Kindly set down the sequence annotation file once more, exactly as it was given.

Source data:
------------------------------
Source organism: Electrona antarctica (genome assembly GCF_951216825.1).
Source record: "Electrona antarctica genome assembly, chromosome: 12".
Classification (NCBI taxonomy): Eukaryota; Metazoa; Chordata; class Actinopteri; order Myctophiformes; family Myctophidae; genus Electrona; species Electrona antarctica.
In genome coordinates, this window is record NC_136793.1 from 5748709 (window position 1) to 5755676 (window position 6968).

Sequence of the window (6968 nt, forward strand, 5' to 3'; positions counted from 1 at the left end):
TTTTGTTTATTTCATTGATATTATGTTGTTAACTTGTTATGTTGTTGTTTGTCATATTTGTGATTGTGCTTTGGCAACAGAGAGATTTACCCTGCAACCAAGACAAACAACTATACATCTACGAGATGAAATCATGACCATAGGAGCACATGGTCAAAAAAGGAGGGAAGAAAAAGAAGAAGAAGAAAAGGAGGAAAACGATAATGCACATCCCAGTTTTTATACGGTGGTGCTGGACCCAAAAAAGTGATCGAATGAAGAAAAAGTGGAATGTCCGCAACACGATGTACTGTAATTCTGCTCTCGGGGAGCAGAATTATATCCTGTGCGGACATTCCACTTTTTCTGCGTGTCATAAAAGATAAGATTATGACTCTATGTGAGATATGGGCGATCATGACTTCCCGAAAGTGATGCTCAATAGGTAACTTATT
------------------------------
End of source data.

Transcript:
Source organism: Electrona antarctica (genome assembly GCF_951216825.1).
Source record: "Electrona antarctica genome assembly, chromosome: 12".
Classification (NCBI taxonomy): Eukaryota; Metazoa; Chordata; class Actinopteri; order Myctophiformes; family Myctophidae; genus Electrona; species Electrona antarctica.
In genome coordinates, this window is record NC_136793.1 from 5748709 (window position 1) to 5755676 (window position 6968).

Sequence of the window (6968 nt, forward strand, 5' to 3'; positions counted from 1 at the left end):
TTTTGTTTATTTCATTGATATTATGTTGTTAACTTGTTATGTTGTTGTTTGTCATATTTGTGATTGTGCTTTGGCAACAGAGAGATTTACCCTGCAACCAAGACAAACAACTATACATCTACGAGATGAAATCATGACCATAGGAGCACATGGTCAAAAAAGGAGGGAAGAAAAAGAAGAAGAAGAAAAGGAGGAAAACGATAATGCACATCCCAGTTTTTATACGGTGGTGCTGGACCCAAAAAAGTGATCGAATGAAGAAAAAGTGGAATGTCCGCAACACGATGTACTGTAATTCTGCTCTCGGGGAGCAGAATTATATCCTGTGCGGACATTCCACTTTTTCTGCGTGTCATAAAAGATAAGATTATGACTCTATGTGAGATATGGGCGATCATGACTTCCCGAAAGTGATGCTCAATAGGTAACTTATT